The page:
My Experience With Legal Sexual Harrassment
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Politics and Activism

My Experience With Legal Sexual Harrassment

The first time I got catcalled.

My Experience With Legal Sexual Harrassment

Being a young woman, I am not a stranger to attention from men. Whether it is staring or subtle comments about my appearance, I am never surprised by male attention. Up until the age of 18, I had never been catcalled. I had heard about it and found the practice disgusting, but I had never experienced it firsthand.

So, not only did I finally experience catcalling at the age of 18, but I even experienced it multiple times within one day.

Growing up, I followed all the unspoken rules of female existence.

Rule number one: I made sure I was covered up so that nobody would stare at me, although some men still did.

Rule number two: I always traveled in a group of people, whether it was with family or friends.

Rule number three: Any time a man made a comment toward me, I would smile politely.

After all, I wouldn’t want to make him feel uncomfortable.

Growing up, there were not many chances for me to go somewhere alone, which meant that I was less likely to experience any kind of harassment.

This changed when I went off to college and found that it was normal to go off and do things on your own whether it was for shopping, errands, appointments, or anything else. However, the first day that I did go off on my own to run errands, I realized why I had always been instructed to travel in groups.

It was a hot day, as it was nearly summer. And I was nearly sweating in my clothes, so this is where I broke the first rule. Instead of covering up, I wore tank top and denim shorts. (So that I wouldn’t burn to death).

It was a simple task. All I had to do was walk a few blocks to the bank and then walk back. Simple enough. Still, this was the first time I would be breaking rule number two.

I took a shuttle up to the train station and got off to start the walk. I noticed some people staring at me along the way. While it made me uncomfortable, I was also used to this, so I continued walking with my head up.

Within two minutes, I faced my first cat-calling experience by a worker cleaning the windows of one of the shops.

“Damn, girl,” he said, looking me up and down.

While I had never experienced this before, I knew from hearing stories about it that I was not supposed to say anything. So, I kept my mouth shut, as I kept walking. Besides, I reasoned that this was far milder than what some other women hear, so I told myself not to take it seriously.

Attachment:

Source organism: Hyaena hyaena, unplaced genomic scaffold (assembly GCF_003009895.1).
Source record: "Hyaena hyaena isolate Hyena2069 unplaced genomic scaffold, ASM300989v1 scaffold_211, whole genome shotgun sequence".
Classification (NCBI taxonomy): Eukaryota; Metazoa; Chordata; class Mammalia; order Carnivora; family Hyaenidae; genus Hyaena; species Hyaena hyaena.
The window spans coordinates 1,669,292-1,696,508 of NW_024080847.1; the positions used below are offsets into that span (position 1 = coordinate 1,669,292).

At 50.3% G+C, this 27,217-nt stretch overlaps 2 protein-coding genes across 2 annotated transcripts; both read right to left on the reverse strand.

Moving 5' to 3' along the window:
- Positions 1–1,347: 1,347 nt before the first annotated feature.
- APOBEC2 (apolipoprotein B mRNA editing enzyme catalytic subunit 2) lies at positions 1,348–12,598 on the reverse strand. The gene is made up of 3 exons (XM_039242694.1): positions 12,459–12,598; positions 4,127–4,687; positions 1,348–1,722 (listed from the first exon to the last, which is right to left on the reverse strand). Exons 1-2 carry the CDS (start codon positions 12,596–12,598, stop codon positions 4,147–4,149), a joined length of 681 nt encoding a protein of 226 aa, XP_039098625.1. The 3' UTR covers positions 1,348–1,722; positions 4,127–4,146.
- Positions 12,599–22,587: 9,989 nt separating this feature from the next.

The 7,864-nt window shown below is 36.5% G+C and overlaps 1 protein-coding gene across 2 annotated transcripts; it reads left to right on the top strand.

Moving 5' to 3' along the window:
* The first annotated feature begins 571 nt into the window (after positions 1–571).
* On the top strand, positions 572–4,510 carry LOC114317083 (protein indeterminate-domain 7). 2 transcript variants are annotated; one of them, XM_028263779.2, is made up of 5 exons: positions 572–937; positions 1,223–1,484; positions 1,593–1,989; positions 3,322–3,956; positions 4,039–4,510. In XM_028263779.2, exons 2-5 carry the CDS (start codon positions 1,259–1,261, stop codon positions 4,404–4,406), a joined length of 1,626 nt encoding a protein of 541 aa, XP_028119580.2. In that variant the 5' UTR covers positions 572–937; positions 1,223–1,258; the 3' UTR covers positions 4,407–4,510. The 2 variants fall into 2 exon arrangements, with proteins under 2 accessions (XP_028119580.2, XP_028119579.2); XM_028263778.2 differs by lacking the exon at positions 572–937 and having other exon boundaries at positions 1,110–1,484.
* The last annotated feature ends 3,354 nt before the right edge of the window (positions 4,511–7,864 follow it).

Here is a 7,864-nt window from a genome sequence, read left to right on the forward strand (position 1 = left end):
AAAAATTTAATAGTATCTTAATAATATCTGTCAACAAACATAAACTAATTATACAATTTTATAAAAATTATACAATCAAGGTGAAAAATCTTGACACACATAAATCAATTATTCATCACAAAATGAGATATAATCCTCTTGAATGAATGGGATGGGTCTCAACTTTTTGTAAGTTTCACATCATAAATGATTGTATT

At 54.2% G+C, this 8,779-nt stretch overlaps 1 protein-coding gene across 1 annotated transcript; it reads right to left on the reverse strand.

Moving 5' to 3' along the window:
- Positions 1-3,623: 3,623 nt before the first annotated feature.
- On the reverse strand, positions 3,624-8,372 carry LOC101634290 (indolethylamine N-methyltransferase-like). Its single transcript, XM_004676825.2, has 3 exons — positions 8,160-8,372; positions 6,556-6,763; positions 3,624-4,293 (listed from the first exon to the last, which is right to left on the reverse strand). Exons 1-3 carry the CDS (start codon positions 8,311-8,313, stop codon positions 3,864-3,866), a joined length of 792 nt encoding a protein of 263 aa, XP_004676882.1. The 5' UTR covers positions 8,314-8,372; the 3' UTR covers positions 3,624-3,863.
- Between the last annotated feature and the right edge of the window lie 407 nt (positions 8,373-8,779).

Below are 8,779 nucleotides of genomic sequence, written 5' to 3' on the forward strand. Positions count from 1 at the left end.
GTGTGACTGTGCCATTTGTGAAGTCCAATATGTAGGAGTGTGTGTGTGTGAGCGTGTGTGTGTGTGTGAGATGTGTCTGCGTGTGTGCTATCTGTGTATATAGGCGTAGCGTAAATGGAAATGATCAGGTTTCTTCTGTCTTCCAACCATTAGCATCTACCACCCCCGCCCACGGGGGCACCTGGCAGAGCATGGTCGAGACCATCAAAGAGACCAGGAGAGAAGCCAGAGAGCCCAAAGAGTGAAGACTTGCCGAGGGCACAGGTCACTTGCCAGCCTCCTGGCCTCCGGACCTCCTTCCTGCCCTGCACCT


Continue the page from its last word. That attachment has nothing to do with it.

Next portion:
On the way, I ignored the people staring. Most of them didn’t even register in my head, since I was still shaken up. When I finally reached the bank, I stood in the long line and waited, ignoring the men in line that were staring at me.

Until finally, one man turned and looked at me. And this is where I followed one rule. Rule number three, always smile politely when a man makes a comment toward you.

“You look like a doll, baby!” he said with a grin.

I forced a smile in response and mumbled a “thanks”.

After all, I didn’t want to be rude.

Even though I was already burning up in the outfit that I was wearing, I found myself wishing that I had worn a baggy sweater just so that men would stop staring at me.

I decided to walk quickly when it was time to walk back to the train station to catch the shuttle. I just wanted this experience to be over. By now, I was thoroughly embarrassed, uncomfortable, scared, and so much more.

I guess I just couldn’t take a compliment.

Still, I felt relief when I saw the train station. I was so close to it, so close to safety. But just a few feet away from the train station, a middle-aged man called out to me.

“I just gotta tell you,” he yelled out in front of everyone. “You’re one of the best girls I’ve seen all year!”

I could feel tears of frustration in my eyes. I had already broken rule number one and two. And here is where I finally broke rule number three as well.

“That’s not really a compliment,” I said with no attempt to hide my resentment.

The people passing by looked up as soon as the words left my mouth, as if they were watching to see how the man would react. But I was too afraid to wait for his reaction. I continued walking, anger and fear fueling my every step.

For a long time after this day, I would resent both the men who made me uncomfortable as well as myself. I would feel as though it was partially my fault because of the outfit that I was wearing. Because I broke not one, but all three rules of female existence.

Soon, I realized that the acts of other people are in no way my fault. I could have been wearing anything, doing anything, and there still would have been a man out there, waiting to cat-call young women. It could happen to anyone, and it does quite often.

This is an experience that will stay with me forever. Because this is the experience that taught me that men are allowed to openly harass women in public. But it also taught me that I am allowed to speak up about it.

The one lesson that stands out at the end of the day is not for me to learn, but for society instead. The lesson is, there is never a valid reason to catcall. Ever.

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This article has not been reviewed by Odyssey HQ and solely reflects the ideas and opinions of the creator.
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